Analysis and results
The results of using the hate detector to analyze the database comprising 847,978 messages per year in EU countries are presented in Table 1.
We found that some countries are noteworthy for their peaks, e.g., Cyprus, Greece, Italy or Lithuania. Our findings show some major variations depending on the year.
Sometimes it is a decrease in hateful content (see Lithuania’s downward variation from 0.88 in 2018 to 0.53 in 2020) and in other cases there is an increase in hate speech (e.g., Cyprus went from a value of 0.32 in 2017 to a 0.53 score in 2020). The supplementary materials include the yearly average broken down by regions (NUTS 2: https://doi.org/10.6084/m9.figshare.16708969.v1) and cities (NUTS 3: https://doi.org/10.6084/m9.figshare.16708954.v1).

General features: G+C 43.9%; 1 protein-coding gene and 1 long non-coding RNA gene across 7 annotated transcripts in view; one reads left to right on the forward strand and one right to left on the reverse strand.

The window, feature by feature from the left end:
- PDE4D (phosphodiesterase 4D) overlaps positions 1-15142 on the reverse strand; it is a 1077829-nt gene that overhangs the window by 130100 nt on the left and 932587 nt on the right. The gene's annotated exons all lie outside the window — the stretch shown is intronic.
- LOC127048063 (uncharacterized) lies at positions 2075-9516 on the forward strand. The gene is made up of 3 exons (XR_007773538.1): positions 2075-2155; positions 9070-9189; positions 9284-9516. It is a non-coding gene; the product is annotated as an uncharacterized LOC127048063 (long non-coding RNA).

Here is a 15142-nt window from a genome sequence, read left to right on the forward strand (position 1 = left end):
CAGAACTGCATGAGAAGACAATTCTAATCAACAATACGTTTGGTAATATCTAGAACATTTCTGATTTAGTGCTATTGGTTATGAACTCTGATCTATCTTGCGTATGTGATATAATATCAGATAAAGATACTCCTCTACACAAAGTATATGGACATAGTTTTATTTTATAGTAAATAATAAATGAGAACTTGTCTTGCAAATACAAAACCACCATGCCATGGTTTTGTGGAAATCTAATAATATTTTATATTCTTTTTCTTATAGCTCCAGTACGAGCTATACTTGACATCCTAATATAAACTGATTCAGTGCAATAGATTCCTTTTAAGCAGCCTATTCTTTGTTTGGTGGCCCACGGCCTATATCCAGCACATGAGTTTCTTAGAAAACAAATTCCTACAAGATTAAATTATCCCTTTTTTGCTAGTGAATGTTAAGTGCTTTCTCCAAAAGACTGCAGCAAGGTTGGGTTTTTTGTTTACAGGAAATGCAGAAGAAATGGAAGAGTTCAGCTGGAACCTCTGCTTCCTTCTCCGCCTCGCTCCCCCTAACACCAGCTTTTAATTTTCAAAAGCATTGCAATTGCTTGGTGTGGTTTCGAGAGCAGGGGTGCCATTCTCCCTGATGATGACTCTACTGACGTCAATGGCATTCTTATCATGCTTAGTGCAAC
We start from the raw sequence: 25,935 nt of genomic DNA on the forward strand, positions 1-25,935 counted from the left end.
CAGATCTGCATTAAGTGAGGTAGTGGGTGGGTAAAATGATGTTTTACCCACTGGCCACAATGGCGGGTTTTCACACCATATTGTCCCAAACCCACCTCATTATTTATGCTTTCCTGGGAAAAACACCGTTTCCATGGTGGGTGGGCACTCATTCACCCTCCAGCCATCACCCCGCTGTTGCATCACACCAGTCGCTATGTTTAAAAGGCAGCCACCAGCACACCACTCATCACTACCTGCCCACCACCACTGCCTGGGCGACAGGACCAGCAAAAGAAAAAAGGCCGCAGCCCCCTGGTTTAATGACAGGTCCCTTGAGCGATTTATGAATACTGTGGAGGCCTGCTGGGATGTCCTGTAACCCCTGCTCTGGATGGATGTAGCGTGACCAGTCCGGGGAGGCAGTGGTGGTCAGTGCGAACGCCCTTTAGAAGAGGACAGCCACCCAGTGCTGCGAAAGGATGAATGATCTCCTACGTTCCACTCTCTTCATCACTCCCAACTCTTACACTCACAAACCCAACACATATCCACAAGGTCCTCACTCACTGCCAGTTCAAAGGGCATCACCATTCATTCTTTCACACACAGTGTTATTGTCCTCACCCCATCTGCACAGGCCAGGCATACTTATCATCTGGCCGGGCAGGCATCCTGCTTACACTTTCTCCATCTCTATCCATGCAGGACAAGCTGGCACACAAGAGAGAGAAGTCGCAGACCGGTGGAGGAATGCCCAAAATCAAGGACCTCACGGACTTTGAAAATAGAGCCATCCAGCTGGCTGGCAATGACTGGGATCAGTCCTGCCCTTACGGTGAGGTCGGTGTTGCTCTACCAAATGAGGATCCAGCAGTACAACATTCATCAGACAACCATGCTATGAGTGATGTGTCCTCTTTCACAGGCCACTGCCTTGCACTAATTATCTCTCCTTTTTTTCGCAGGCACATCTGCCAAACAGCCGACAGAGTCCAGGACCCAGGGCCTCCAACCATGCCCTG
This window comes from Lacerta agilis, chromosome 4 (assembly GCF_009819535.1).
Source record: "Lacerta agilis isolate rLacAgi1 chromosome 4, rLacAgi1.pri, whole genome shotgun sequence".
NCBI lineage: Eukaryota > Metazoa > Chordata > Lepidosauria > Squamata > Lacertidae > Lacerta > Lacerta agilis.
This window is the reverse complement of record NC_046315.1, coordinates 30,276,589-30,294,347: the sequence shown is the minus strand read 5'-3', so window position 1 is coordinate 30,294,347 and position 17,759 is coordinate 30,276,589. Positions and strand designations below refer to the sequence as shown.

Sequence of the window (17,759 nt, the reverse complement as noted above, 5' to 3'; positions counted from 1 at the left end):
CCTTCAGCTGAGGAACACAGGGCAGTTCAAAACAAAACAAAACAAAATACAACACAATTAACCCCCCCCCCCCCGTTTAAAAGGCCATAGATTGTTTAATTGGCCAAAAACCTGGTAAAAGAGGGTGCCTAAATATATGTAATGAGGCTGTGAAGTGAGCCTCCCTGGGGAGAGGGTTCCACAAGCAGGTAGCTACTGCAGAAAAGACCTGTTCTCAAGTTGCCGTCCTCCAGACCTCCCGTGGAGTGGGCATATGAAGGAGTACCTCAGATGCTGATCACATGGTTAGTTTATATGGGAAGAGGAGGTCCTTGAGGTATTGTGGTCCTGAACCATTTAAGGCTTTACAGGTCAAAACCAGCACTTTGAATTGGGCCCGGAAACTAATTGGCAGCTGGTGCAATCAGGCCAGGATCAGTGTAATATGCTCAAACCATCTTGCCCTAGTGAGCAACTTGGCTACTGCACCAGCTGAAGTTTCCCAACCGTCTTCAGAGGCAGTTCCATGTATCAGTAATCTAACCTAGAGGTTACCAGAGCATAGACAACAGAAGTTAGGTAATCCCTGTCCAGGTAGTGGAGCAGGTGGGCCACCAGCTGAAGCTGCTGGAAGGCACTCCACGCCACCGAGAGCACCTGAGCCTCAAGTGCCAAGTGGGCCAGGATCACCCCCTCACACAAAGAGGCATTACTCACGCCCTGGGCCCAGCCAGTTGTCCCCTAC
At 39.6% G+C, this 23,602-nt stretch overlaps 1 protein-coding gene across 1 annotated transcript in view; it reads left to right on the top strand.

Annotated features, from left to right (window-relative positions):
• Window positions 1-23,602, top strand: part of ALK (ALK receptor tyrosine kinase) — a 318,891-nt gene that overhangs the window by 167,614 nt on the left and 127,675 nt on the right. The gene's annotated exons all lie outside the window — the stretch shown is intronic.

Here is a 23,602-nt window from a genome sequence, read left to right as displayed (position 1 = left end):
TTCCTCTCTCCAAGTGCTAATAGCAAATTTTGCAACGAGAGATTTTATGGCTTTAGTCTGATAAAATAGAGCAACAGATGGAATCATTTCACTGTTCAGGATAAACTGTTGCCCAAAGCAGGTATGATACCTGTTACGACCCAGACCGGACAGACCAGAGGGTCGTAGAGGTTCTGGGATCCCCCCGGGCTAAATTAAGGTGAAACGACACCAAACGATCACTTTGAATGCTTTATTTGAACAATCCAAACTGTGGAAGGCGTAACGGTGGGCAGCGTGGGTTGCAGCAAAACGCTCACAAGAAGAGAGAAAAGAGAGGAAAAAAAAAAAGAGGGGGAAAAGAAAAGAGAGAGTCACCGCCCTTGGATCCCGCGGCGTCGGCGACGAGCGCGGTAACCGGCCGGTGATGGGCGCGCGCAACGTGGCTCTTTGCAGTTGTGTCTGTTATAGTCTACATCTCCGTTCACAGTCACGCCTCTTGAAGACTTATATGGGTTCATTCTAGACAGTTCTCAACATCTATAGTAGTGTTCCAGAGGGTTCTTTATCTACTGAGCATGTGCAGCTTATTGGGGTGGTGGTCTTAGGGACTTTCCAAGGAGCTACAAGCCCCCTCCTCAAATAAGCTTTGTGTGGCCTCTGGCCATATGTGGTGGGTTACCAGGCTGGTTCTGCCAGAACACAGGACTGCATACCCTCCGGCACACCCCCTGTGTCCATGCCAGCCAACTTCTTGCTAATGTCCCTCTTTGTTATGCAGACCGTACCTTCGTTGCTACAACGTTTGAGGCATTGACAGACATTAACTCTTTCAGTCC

Considering the first hypothesis (H1), posing that the share of immigrant population in European regions (NUTS 2) is related to citizen support towards immigrants, is depicted in a map (Figure 1) visually presenting the percentage of immigrants by region. As can be noticed, Southern or Mediterranean Europe has a higher percentage of immigrants than other mainland areas. Furthermore, a visual map is also used to show the average support towards immigrants and refugees during each period selected, with data obtained from the Eurobarometer (Figure 2). The mapped average support is mostly positive except in certain regions that drag the average down, like Italy and Eastern Europe.